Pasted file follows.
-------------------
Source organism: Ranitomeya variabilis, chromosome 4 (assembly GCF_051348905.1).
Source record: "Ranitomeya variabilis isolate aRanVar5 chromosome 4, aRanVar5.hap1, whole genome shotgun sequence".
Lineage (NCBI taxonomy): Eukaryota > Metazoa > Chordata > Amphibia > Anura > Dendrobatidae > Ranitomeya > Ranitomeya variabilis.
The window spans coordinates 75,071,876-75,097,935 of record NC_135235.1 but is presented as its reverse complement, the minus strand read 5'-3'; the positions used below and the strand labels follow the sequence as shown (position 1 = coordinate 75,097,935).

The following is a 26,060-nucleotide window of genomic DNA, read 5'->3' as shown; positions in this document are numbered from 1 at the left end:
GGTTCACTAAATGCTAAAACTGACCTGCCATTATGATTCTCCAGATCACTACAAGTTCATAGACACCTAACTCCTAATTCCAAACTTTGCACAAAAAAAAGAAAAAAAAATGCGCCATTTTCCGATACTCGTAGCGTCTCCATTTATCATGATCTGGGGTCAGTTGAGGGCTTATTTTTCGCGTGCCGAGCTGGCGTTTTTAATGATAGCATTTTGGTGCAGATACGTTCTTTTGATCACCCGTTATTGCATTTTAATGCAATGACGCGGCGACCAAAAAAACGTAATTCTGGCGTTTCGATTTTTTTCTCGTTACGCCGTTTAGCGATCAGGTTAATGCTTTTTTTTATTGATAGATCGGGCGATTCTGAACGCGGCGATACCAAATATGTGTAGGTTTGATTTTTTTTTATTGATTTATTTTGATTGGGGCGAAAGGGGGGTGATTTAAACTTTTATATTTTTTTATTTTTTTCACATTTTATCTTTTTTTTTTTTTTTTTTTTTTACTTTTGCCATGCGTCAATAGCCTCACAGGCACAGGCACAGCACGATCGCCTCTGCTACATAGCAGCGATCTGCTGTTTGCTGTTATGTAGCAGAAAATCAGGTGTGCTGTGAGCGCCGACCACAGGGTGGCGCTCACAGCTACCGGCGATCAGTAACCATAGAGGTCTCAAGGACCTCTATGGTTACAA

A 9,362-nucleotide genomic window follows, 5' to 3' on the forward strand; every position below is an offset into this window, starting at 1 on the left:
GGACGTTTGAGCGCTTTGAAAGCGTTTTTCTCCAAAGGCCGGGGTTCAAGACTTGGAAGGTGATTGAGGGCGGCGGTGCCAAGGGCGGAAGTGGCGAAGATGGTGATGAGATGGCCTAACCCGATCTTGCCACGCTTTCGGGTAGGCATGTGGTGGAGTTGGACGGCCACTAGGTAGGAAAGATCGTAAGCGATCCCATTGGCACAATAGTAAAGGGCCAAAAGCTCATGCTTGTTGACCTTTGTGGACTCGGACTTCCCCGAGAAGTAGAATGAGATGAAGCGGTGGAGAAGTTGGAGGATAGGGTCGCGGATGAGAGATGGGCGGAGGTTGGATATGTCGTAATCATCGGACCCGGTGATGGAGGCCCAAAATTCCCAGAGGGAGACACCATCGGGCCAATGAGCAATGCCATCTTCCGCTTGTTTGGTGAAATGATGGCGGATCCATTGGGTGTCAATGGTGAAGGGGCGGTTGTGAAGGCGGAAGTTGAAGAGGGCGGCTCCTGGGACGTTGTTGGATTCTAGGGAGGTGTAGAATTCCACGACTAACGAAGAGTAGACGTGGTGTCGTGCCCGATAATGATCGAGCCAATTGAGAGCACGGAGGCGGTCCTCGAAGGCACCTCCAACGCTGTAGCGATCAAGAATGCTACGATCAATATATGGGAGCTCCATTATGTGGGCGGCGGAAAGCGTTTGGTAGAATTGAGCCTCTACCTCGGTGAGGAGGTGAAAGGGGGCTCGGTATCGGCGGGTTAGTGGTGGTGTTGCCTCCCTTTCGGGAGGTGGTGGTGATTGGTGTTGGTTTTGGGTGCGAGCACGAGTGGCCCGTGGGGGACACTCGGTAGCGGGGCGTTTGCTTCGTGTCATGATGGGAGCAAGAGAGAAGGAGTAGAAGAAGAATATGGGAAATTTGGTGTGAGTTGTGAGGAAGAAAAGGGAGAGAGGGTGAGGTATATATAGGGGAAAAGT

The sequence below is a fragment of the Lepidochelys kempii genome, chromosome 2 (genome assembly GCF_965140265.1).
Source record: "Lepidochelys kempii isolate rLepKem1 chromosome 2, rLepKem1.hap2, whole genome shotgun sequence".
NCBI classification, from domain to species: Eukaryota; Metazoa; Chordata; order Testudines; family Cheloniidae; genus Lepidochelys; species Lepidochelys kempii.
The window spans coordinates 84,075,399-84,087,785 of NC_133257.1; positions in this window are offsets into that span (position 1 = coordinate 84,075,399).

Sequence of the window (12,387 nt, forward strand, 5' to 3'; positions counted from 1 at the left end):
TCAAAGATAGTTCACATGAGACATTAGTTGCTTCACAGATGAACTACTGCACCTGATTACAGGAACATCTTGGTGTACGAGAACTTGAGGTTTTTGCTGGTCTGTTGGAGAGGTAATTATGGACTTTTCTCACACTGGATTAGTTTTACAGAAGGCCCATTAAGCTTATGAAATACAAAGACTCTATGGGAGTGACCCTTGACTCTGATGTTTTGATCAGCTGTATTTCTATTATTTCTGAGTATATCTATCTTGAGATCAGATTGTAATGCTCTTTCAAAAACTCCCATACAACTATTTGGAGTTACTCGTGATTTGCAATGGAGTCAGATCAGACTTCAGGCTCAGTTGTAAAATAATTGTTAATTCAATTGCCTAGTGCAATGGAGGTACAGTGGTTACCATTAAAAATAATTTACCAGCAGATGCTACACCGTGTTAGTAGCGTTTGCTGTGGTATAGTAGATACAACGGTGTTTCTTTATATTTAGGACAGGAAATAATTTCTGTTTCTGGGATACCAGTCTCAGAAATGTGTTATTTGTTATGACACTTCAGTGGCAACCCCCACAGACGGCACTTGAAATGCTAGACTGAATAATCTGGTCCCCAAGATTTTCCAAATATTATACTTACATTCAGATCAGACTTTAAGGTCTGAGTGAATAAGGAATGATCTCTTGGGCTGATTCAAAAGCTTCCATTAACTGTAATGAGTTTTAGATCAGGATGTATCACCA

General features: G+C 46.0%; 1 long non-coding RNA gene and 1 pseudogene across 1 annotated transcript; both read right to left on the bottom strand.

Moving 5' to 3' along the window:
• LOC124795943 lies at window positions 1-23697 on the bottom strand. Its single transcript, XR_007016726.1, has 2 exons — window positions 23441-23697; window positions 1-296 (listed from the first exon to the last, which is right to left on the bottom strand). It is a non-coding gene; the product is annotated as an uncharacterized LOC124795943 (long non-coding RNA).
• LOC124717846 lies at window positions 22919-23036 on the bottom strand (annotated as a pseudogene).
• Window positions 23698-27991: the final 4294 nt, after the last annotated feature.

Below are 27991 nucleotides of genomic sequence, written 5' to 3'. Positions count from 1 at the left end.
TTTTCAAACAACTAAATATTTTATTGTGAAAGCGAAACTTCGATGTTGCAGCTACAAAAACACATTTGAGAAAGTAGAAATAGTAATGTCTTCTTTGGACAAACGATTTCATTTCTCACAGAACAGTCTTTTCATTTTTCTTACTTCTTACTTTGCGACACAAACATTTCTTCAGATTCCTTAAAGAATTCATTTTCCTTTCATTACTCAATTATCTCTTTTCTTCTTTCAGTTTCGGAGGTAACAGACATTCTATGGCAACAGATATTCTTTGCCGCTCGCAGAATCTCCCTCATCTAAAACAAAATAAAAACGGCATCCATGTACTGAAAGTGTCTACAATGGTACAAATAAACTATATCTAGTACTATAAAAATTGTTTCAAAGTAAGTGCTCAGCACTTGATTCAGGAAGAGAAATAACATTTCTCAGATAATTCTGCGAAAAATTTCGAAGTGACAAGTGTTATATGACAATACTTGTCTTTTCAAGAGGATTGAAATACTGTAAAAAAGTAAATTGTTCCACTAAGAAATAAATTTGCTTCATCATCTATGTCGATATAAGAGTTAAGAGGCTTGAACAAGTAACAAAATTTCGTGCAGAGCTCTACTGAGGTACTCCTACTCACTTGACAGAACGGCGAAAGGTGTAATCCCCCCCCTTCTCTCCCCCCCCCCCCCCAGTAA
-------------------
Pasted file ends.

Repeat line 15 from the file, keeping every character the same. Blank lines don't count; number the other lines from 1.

General features: G+C 46.0%; 1 long non-coding RNA gene and 1 pseudogene across 1 annotated transcript; both read right to left on the bottom strand.